But that's a fact of the consumerist/disposable world we live in.

It's the kind of thing that makes you wish you could just disintegrate something, store the molecular pattern in a ZIP file, and reassemble it anytime from a pile of garbage.

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Monday, July 28, 2014

Strengths and Fears of a Long Distance Rider

buffalo wild wings
Buffalo Wild Wings, Sioux Falls, SD
Honestly, I hadn't been struck at how vulnerable I am being thousands of miles from "home" dependent on this motorcycle to get me from place to place.

I walked out of a Buffalo Wild Wings in Sioux Falls, SD, carrying a slice of chocolate cake that Sash wanted me to get for her, and seeing Blackbird sitting there patiently waiting for me.  I felt fortunate that she hasn't quit on me, ever, particularly now that I'm so dependent on her for my mobility.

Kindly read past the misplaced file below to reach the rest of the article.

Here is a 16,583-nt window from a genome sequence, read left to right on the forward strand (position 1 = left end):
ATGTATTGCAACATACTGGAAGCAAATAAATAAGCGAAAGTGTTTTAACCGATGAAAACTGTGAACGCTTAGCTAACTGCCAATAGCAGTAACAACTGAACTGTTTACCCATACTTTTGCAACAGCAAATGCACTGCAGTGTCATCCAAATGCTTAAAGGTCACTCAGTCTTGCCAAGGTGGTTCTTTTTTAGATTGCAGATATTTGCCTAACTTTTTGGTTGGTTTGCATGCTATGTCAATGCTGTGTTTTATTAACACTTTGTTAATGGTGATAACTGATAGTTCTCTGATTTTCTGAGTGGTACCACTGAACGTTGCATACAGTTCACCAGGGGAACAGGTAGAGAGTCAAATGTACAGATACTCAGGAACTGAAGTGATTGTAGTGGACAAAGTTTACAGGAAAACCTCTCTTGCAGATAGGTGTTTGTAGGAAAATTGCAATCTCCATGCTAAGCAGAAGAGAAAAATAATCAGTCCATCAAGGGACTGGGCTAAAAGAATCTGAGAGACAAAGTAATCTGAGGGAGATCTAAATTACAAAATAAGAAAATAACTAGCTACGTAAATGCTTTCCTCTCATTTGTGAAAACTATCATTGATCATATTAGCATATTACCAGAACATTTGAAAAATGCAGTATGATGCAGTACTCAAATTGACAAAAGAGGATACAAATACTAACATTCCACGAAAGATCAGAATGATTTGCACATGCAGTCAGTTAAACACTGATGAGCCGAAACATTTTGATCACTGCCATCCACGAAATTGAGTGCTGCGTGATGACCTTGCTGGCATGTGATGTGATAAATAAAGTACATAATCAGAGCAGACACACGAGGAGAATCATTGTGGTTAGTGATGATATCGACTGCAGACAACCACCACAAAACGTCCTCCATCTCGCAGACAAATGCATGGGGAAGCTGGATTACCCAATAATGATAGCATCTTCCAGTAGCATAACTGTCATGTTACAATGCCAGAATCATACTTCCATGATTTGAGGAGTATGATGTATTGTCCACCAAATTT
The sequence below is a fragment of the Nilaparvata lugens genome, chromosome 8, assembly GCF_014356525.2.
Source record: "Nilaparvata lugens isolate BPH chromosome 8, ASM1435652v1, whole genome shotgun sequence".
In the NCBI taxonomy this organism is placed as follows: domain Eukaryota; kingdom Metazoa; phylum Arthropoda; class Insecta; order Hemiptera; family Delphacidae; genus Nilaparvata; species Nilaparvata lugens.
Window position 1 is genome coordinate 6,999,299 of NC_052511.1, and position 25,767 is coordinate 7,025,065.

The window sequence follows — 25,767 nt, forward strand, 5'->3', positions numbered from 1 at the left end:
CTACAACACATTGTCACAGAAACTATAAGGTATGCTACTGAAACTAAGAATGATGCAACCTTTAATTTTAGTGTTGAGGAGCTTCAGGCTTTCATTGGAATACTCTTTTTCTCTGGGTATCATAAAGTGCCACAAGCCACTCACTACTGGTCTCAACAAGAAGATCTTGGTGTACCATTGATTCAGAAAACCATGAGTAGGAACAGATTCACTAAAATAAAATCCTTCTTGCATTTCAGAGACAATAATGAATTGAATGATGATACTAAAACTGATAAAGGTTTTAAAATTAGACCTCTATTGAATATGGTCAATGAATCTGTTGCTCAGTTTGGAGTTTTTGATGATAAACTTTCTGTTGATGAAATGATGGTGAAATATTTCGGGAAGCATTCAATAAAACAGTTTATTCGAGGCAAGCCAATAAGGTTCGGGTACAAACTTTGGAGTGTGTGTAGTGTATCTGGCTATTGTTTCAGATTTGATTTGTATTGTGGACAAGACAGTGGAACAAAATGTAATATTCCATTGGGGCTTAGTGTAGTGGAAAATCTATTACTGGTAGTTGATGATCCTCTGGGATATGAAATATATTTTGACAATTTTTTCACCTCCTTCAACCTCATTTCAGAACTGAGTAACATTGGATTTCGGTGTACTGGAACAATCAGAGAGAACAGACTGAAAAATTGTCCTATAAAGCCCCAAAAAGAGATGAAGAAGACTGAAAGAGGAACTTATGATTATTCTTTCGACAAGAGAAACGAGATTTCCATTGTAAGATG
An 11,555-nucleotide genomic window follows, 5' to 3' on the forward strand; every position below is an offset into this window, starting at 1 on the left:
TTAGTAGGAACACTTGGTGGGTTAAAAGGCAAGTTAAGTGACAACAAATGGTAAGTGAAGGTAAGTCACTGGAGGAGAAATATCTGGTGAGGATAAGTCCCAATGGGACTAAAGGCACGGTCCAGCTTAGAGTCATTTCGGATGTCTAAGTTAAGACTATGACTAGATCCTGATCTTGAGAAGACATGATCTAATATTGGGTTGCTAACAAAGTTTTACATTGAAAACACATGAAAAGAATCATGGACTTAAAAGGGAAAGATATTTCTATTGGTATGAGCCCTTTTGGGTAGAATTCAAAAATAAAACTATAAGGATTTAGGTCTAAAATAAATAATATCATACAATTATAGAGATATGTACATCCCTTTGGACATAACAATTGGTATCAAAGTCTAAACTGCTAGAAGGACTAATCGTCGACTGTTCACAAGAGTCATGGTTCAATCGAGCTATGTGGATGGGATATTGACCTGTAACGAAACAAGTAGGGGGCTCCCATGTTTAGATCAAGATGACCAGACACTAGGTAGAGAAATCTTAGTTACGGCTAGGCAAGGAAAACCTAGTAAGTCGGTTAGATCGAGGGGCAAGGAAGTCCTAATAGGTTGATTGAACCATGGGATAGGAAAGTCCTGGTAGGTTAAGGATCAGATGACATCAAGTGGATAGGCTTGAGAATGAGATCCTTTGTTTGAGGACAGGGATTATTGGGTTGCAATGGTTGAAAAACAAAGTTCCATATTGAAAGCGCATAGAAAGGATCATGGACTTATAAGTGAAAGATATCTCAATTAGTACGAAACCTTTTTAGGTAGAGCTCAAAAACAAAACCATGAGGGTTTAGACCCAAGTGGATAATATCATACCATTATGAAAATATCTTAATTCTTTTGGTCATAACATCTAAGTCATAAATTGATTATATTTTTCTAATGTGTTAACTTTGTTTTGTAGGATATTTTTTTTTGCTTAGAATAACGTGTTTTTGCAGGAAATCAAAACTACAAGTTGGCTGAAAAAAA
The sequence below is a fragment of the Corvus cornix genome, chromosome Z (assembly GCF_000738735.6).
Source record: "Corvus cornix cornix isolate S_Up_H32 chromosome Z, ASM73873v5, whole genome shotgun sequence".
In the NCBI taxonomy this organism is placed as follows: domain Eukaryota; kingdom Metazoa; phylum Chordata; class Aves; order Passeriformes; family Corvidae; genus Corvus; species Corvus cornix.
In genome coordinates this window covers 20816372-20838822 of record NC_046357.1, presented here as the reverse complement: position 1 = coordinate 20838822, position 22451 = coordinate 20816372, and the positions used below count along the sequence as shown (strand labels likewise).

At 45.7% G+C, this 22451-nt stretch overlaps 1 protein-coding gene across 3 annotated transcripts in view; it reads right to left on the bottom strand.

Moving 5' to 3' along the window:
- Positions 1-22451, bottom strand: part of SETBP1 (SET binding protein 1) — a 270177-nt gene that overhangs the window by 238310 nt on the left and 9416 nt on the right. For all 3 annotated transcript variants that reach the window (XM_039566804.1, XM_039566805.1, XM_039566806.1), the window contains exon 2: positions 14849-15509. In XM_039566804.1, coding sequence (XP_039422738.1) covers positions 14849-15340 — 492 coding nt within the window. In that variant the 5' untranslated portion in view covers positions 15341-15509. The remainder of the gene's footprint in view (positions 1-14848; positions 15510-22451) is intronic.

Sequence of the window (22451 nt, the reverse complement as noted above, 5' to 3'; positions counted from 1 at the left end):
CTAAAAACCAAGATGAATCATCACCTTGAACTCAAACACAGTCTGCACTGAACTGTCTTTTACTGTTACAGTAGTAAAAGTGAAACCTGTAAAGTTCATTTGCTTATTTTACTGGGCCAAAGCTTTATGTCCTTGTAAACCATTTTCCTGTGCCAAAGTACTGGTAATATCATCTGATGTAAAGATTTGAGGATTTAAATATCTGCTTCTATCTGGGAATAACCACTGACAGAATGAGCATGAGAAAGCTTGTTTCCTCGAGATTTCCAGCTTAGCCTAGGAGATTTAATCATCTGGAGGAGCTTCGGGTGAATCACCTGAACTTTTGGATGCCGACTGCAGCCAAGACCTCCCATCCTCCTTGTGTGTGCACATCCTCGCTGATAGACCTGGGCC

If I hadn't traveled through all the miles of farmland and wilderness, it would be hard to understand how far from home I am.

On the other hand, am I really vulnerable?

The 160,000 people who live here in Sioux Falls don't feel vulnerable.  If my bike broke down and gave up, why couldn't I just stay here for as long as it takes to get wheels again?  I mean, Sioux Falls has everything I seem to want in a town.

So, if the possibility of being stuck here wouldn't bother me, then what exactly does bother me, if any?

Last Winter, I was a bar in San Diego and this woman was complaining about all the men she had been dating.  "How do you figure out men?" she asked me.